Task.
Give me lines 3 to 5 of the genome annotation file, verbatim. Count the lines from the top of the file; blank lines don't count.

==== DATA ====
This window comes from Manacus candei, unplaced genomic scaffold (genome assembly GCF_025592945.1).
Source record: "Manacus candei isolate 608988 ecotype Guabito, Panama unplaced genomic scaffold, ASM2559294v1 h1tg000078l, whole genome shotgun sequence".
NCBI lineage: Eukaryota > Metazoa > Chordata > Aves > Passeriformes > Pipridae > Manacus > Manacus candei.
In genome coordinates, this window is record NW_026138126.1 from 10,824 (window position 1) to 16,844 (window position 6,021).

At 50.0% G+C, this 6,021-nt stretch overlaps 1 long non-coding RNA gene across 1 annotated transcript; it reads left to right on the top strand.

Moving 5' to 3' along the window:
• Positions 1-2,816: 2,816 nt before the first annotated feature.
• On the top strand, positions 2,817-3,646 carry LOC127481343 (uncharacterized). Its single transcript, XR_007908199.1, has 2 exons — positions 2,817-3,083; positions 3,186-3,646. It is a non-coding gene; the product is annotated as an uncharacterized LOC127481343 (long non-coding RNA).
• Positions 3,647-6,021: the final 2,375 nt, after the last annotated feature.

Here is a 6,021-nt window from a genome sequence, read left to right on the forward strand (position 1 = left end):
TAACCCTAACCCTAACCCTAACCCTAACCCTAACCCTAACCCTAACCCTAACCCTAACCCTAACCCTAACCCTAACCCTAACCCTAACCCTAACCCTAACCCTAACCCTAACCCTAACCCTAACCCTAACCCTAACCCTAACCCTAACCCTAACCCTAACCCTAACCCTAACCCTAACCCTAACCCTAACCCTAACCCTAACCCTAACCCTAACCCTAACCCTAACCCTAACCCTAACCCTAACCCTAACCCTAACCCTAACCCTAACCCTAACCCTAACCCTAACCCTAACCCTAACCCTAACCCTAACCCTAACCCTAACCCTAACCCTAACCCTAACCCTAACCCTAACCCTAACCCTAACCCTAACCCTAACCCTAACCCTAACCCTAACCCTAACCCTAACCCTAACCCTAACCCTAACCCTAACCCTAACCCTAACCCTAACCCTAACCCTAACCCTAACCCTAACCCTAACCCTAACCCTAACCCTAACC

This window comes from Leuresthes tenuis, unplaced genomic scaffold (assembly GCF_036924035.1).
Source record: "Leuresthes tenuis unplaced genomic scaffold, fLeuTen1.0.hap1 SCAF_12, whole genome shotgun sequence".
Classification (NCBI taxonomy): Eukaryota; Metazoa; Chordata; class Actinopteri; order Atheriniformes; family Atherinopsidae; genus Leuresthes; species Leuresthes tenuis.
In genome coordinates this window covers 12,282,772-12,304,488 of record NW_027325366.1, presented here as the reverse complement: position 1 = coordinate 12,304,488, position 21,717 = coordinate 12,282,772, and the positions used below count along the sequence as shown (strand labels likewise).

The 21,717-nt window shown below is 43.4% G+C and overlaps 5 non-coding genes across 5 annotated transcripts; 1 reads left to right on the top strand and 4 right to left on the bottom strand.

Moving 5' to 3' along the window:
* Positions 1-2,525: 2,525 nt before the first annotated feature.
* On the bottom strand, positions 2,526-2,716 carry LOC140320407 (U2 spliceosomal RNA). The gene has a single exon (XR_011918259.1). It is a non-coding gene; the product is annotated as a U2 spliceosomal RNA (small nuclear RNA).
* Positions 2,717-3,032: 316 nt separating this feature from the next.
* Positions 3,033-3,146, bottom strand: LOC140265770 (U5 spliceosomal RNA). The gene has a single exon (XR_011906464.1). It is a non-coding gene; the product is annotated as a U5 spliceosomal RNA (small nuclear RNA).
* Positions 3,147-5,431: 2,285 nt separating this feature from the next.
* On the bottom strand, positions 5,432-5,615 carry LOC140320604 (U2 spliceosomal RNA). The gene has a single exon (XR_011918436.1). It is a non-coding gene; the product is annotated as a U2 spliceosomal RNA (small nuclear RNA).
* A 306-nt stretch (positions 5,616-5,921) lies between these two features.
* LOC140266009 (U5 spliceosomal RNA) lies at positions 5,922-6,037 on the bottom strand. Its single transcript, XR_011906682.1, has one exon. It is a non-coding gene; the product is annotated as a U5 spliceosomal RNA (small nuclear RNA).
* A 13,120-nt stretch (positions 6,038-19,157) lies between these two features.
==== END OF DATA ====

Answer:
NCBI lineage: Eukaryota > Metazoa > Chordata > Aves > Passeriformes > Pipridae > Manacus > Manacus candei.
In genome coordinates, this window is record NW_026138126.1 from 10,824 (window position 1) to 16,844 (window position 6,021).

At 50.0% G+C, this 6,021-nt stretch overlaps 1 long non-coding RNA gene across 1 annotated transcript; it reads left to right on the top strand.